National Civil War Parks
Travel information on Andersonville National Historic Site, a confederate prison during the Civil War. Here you'll find including park description and information on park location, how to get there, operating hours, activities, facilities, and park history.
General Lee's first invasion of the North was ended here on September 17th, 1862, in a battle that resulted in more than 23,000 men killed, wounded, and missing.
Here on April 9, 1865, General Robert E. Lee surrendered the Confederacy's field army to Lt. General Ulysses S. Grant.
Biographical highlights of Robert E. Lee and information on the antebellum home of the Custis and Lee families overlooking the Potomac River and Washington, D.C. Robert E. Lee lived in this home for more than 30 years.
The Confederate cavalry was employed with extraordinary skill here during the battle of June 10, 1864.
The first national military park honors Civil War soldiers that fought for control of Chattanooga in 1863. Includes sections on both sides of the Georgia/Tennessee border.
On April 14, 1865, President Lincoln was shot while attending a show here. Museum contains portions of the Olroyd Collection of Lincolniana.
Here on April 11, 1862, defense strategy changed worldwide when Union rifled cannon first overcame a masonry fortification after only 30 hours of bombardment.
The first engagement of the Civil War took place here on April 12-13, 1861. Park also includes Fort Moultrie, scene of the patriot victory of June 28, 1776.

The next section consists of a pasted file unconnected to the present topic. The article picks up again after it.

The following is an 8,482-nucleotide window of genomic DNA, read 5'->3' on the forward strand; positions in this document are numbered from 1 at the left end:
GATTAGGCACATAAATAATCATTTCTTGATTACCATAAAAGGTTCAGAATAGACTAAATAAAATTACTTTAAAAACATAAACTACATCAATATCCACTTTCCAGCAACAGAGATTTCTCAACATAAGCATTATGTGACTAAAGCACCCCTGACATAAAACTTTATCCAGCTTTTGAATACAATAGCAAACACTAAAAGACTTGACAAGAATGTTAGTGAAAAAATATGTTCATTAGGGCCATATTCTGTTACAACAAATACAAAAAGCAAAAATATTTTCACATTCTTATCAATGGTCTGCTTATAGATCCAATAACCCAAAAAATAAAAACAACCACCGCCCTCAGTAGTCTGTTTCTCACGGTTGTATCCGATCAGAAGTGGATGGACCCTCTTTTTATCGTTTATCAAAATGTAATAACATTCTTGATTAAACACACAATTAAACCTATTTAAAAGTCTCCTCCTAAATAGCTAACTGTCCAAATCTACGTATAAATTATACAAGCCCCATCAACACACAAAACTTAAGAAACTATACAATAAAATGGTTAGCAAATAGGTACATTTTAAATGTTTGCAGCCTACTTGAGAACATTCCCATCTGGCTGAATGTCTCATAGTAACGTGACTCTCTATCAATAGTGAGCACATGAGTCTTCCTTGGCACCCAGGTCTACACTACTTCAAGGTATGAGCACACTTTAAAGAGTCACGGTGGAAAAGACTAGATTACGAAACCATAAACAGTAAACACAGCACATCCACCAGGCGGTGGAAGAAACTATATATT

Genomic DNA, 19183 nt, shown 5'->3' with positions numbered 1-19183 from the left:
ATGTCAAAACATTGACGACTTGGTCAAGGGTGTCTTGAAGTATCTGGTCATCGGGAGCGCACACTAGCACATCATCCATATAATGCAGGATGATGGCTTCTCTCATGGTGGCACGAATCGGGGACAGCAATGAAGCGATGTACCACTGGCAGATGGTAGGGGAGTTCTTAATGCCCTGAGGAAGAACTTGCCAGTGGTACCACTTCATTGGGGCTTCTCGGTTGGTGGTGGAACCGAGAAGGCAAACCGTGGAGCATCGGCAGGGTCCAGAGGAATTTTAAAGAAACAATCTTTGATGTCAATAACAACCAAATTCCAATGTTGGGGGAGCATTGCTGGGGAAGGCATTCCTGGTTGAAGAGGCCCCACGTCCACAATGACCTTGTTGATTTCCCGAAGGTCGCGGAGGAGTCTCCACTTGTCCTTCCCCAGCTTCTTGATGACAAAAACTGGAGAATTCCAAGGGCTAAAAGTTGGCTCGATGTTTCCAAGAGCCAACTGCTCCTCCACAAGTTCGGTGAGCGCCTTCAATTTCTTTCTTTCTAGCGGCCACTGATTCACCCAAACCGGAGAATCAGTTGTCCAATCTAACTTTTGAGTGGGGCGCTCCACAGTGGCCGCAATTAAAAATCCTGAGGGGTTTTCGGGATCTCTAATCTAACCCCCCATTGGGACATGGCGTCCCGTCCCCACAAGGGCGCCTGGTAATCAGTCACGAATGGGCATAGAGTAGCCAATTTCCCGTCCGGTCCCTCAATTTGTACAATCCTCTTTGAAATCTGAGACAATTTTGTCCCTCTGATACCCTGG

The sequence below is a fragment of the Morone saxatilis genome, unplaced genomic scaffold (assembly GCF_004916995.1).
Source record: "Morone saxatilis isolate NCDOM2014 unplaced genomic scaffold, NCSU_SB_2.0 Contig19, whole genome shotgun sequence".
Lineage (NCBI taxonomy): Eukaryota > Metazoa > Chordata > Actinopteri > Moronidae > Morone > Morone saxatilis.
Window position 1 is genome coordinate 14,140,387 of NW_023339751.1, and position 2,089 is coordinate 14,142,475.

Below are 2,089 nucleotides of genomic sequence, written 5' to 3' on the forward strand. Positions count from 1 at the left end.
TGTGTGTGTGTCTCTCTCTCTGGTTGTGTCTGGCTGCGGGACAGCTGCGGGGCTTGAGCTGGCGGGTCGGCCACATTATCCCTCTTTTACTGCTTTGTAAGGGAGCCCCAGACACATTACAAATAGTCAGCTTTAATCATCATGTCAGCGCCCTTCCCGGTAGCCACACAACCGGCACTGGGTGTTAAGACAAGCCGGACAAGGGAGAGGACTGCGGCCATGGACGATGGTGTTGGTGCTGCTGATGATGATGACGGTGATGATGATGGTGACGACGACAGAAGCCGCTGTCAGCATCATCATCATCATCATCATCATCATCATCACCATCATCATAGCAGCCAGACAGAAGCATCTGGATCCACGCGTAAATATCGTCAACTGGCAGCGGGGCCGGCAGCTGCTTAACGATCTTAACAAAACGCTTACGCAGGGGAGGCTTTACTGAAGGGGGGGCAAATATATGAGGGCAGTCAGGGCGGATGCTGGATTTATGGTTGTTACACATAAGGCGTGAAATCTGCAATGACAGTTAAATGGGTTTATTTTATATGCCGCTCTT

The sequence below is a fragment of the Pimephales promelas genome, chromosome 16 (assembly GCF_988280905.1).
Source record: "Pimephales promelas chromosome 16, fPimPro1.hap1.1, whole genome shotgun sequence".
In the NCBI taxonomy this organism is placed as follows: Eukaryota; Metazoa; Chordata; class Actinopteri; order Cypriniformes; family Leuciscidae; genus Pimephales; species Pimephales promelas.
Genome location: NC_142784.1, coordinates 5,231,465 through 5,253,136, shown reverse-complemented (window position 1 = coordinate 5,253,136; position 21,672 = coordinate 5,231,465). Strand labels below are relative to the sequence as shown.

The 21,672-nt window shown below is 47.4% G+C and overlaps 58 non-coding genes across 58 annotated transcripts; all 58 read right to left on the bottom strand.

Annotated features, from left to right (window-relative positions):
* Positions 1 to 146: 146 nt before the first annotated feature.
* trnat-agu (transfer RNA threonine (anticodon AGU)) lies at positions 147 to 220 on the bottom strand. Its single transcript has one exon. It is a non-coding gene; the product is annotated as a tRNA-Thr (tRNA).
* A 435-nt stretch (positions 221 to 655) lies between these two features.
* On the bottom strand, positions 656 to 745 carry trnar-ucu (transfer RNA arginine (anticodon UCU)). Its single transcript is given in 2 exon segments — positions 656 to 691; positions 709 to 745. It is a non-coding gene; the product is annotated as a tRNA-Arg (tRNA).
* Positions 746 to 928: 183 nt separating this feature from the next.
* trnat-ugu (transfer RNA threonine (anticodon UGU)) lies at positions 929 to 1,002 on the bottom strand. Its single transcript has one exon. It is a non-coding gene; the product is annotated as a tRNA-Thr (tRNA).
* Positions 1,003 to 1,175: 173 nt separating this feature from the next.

Largest military park in the world features portions of four Civil War Battlefields -- Fredericksburg, Chancellorsville, Wilderness, and Spotsylvania Court House.
Largest battle ever waged in the Western Hemisphere was fought here July 1-3, 1863, resulting in a Union victory.
Town changed hands eight times during Civil War, and was site of a diverse number of historical events, including John Brown's attack on slavery.
Park preserves the sites of the Civil War battles of Kolb's Farm, June 22, 1864, and Kennesaw Mountain, June 27, 1864.
The Battles of First and Second Manassas (Bull Run) were fought here July 21, 1861 and August 28-30, 1862.
Known as the "Battle That Saved Washington", the battle of Monocacy on July 9, 1864, marked the last campaign of the Confederacy to carry the war into the north.
Commemorates the largest Civil War battle in Florida. In proportion to the number of troops involved, it was one of the bloodiest battles of the war.
Preserves the site of the March 7-8, 1862 Civil War battle that led to the Union's total control of Missouri. Only Civil War battle in which American Indians participated.
Setting for the longest siege in American history (9 1/2 months) when General Grant failed to capture Richmond in the spring of 1864.
Commemorates 11 sites associated with the Union campaigns to capture Richmond, including the battlefields at Gaines' Mill, Malvern Hill, and Cold Harbor.
Travel information on Shiloh National Military Park, including park description and information on park location, how to get there, operating hours, activities, facilities, and park history.
Civil War battle that took place at Stones River between December 31, 1862 and January 2, 1863 allowed the Union army to control middle Tennessee.
Lieutenant General Nathan Bedford Forrest tried to cut the railroad supplying the Unions march on Atlanta here on July 13-14, 1864.
Commemorates one of the most decisive battles of the Civil War -- the campaign, siege and defense of Vicksburg -- which took place from March 29 to July 4, 1863.